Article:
Sentence Examples with the word Descendant

Their descendant had neither Edwards sloth nor Henrys moderation; he was capable of going to almost any lengths in pursuit of the gratification of his ambition, his passions, his resentment or his simple love of self-assertion.

He was a descendant of Matthew Grant, a Scotchman, who settled in Dorchester, Massachusetts, in 1630.

There are several houses of interest, notably the Priory and Dr Awbrey's residence (now called Buckingham House), both built about the middle of the 16th century, but the finest specimen is Newton (about a mile out, near Llanfaes) built in 1582 by Sir John Games (a descendant of Sir David Gam), but now a farmhouse.

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In 1437 Nicole de Blois, a descendant of this family, married Jean de Brosse, and was deprived of Penthievre by the duke of Brittany, Francis II., in 1465.

He was brought up by his grandfather Lycomedes in the island of Scyros, and taken to Troy in the last year of the war by Odysseus, since Helenus had declared that the city could not be captured without the aid of a descendant of Aeacus.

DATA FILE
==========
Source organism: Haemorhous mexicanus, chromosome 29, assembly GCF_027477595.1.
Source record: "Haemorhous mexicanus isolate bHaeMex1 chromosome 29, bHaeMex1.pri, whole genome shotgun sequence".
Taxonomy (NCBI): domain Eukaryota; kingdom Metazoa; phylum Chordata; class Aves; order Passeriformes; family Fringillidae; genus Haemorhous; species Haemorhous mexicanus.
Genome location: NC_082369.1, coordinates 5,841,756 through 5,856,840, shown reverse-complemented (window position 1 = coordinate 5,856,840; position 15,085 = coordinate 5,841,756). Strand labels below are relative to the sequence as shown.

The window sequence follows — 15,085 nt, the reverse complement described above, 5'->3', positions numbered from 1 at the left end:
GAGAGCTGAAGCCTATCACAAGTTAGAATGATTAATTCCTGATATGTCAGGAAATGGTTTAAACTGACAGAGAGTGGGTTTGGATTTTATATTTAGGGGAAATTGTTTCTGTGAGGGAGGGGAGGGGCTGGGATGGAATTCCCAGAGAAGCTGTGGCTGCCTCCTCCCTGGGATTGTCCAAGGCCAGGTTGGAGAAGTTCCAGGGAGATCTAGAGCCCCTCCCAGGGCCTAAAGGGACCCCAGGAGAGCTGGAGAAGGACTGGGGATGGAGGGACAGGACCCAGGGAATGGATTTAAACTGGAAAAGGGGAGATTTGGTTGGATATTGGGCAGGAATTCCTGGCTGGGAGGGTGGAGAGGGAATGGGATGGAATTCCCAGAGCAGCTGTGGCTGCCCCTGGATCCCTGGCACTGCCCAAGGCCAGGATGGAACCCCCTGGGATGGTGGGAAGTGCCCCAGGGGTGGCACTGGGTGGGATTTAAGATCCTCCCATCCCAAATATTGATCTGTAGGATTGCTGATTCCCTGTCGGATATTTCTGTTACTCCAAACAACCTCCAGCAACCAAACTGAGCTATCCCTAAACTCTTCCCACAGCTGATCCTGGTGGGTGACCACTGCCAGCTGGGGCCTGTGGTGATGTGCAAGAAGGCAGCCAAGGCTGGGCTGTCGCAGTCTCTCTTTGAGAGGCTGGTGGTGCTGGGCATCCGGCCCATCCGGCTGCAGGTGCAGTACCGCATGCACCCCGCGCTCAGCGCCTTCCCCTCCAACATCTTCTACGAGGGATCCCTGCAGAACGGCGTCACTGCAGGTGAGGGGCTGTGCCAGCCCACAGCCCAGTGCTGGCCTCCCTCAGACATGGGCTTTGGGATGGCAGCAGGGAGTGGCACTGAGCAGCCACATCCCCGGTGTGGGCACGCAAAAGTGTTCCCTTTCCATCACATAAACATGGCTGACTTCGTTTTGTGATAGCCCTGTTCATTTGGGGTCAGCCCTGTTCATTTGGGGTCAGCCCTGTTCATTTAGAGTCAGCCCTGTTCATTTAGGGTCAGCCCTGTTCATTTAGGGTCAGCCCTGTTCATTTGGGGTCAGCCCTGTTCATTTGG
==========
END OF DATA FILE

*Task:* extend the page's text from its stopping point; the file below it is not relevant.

The father's literary tastes, general inquisitiveness, and powers of intrigue reappeared in Napoleon, who, however, derived from his mother Letizia (a descendant of the Ramolino and Pietra Santa families) the force of will, the power of forming a quick decision and of maintaining it against all odds, which made him so terrible an opponent both in war and in diplomacy.

The foundation of the present fort was laid by a descendant of Kempe-Goude, a husbandman of the neighbouring country, who, probably in the 16th century, had left his native village to avoid the tyranny of the wadeyar of that place, and settled on a spot a few miles to the north of Bangalore.

By his death vanished all hope of renewing the extraordinary fortune which for twenty years placed the descendant of the great emperor, the Carbonaro and dreamer, at once obstinate and hesitating, on the throne of France.

Of the table of hypothetical descent), we may conceive of its descendant as tentaculate, capable of either floating (swimming) or fixation at will like Lucernaria to-day; and exhibiting incipient differentiation of myoepithelial cells (formerly termed neuro-muscular cells).

A large kind of fowl known as Lan (from the province Lar, in southern Persia) is said to be a descendant of fowls brought to Persia by the Portuguese in the 16th century.